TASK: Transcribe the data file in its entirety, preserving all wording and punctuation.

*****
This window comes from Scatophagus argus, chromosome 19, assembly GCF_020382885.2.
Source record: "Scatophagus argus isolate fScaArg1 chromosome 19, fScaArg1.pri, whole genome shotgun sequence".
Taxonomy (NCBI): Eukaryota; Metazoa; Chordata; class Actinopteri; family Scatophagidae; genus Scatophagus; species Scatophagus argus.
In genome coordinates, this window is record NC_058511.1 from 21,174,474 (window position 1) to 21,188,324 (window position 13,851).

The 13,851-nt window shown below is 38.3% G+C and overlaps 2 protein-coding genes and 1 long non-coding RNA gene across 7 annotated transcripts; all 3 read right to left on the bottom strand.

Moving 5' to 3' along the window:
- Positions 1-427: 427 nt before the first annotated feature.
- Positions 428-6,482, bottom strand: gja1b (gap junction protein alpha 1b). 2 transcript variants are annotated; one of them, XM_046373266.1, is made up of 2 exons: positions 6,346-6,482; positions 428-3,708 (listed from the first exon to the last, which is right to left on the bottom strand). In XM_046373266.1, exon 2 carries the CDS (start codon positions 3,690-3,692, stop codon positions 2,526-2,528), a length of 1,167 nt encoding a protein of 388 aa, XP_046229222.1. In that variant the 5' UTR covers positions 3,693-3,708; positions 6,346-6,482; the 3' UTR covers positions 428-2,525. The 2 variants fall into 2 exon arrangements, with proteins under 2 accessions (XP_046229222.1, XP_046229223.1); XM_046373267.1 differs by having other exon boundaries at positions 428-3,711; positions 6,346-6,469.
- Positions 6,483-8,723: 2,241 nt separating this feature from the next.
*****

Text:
This window comes from Scatophagus argus, chromosome 19, assembly GCF_020382885.2.
Source record: "Scatophagus argus isolate fScaArg1 chromosome 19, fScaArg1.pri, whole genome shotgun sequence".
Taxonomy (NCBI): Eukaryota; Metazoa; Chordata; class Actinopteri; family Scatophagidae; genus Scatophagus; species Scatophagus argus.
In genome coordinates, this window is record NC_058511.1 from 21,174,474 (window position 1) to 21,188,324 (window position 13,851).

The 13,851-nt window shown below is 38.3% G+C and overlaps 2 protein-coding genes and 1 long non-coding RNA gene across 7 annotated transcripts; all 3 read right to left on the bottom strand.

Moving 5' to 3' along the window:
- Positions 1-427: 427 nt before the first annotated feature.
- Positions 428-6,482, bottom strand: gja1b (gap junction protein alpha 1b). 2 transcript variants are annotated; one of them, XM_046373266.1, is made up of 2 exons: positions 6,346-6,482; positions 428-3,708 (listed from the first exon to the last, which is right to left on the bottom strand). In XM_046373266.1, exon 2 carries the CDS (start codon positions 3,690-3,692, stop codon positions 2,526-2,528), a length of 1,167 nt encoding a protein of 388 aa, XP_046229222.1. In that variant the 5' UTR covers positions 3,693-3,708; positions 6,346-6,482; the 3' UTR covers positions 428-2,525. The 2 variants fall into 2 exon arrangements, with proteins under 2 accessions (XP_046229222.1, XP_046229223.1); XM_046373267.1 differs by having other exon boundaries at positions 428-3,711; positions 6,346-6,469.
- Positions 6,483-8,723: 2,241 nt separating this feature from the next.